Jeremiah 45:3
Parallel Verses
King James Version
Thou didst say, Woe is me now! for the LORD hath added grief to my sorrow; I fainted in my sighing, and I find no rest.

Darby Bible Translation
Thou didst say, Woe unto me! for Jehovah hath added grief to my sorrow; I am weary with my sighing, and I find no rest.

World English Bible
You said, Woe is me now! for Yahweh has added sorrow to my pain; I am weary with my groaning, and I find no rest.

Young's Literal Translation
'Thou hast said, Woe to me, now, for Jehovah hath added sorrow to my pain, I have been wearied with my sighing, and rest I have not found.

Jeremiah 45:3 Parallel
Commentary
Geneva Study Bible

Thou didst say, Woe is me now! for the LORD hath added grief to my sorrow; I {c} fainted in my sighing, and I find no rest.

(c) Baruch moved with an inconsiderate zeal for Jeremiah's imprisonment, but chiefly for the destruction of the people and the temple makes this lamentation, as in Ps 6:6.Jeremiah 45:3 Parallel Commentaries

Library
How to Make Use of Christ, as Truth, for Comfort, when Truth is Oppressed and Born Down.
There is another difficulty, wherein believing souls will stand in need of Christ, as the truth, to help them; and that is, when his work is overturned, his cause borne down, truth condemned, and enemies, in their opposition to his work, prospering in all their wicked attempts. This is a very trying dispensation, as we see it was to the holy penman of Psalm lxxiii. for it made him to stagger, so that his feet were almost gone, and his steps had well nigh slipt; yea he was almost repenting of his
John Brown (of Wamphray)—Christ The Way, The Truth, and The Life

Thoughts Upon Worldly Riches. Sect. I.
HE that seriously considers the Constitution of the Christian Religion, observing the Excellency of its Doctrines, the Clearness of its Precepts, the Severity of its Threatnings, together with the Faithfulness of its Promises, and the Certainty of its Principles to trust to; such a one may justly be astonished, and admire what should be the reason that they who profess this not only the most excellent, but only true Religion in the World, should notwithstanding be generally as wicked, debauched and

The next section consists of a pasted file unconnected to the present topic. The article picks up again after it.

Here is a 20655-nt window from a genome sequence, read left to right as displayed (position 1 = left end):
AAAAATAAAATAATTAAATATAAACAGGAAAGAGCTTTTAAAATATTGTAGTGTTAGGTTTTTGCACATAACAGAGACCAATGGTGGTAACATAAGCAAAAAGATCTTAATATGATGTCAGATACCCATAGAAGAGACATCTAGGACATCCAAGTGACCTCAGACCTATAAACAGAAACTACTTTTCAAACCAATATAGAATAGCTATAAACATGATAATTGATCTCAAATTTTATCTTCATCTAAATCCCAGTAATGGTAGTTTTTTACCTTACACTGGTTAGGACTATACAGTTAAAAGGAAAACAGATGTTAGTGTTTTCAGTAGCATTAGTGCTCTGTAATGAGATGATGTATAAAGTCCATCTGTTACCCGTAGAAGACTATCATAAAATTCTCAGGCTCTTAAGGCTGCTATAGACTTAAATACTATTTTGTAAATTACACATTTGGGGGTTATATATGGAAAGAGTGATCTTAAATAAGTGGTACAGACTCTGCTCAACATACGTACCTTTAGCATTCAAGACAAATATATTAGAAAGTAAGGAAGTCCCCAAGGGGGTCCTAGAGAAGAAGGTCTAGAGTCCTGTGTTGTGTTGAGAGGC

William Beveridge—Private Thoughts Upon a Christian Life

Jeremiah
The interest of the book of Jeremiah is unique. On the one hand, it is our most reliable and elaborate source for the long period of history which it covers; on the other, it presents us with prophecy in its most intensely human phase, manifesting itself through a strangely attractive personality that was subject to like doubts and passions with ourselves. At his call, in 626 B.C., he was young and inexperienced, i. 6, so that he cannot have been born earlier than 650. The political and religious
John Edgar McFadyen—Introduction to the Old Testament

Cross References
2 Corinthians 4:1
Therefore seeing we have this ministry, as we have received mercy, we faint not;

2 Corinthians 4:16
For which cause we faint not; but though our outward man perish, yet the inward man is renewed day by day.

Galatians 6:9
And let us not be weary in well doing: for in due season we shall reap, if we faint not.

Psalm 6:6
I am weary with my groaning; all the night make I my bed to swim; I water my couch with my tears.

Psalm 69:3
I am weary of my crying: my throat is dried: mine eyes fail while I wait for my God.

Jeremiah 45:2
Thus saith the LORD, the God of Israel, unto thee, O Baruch;

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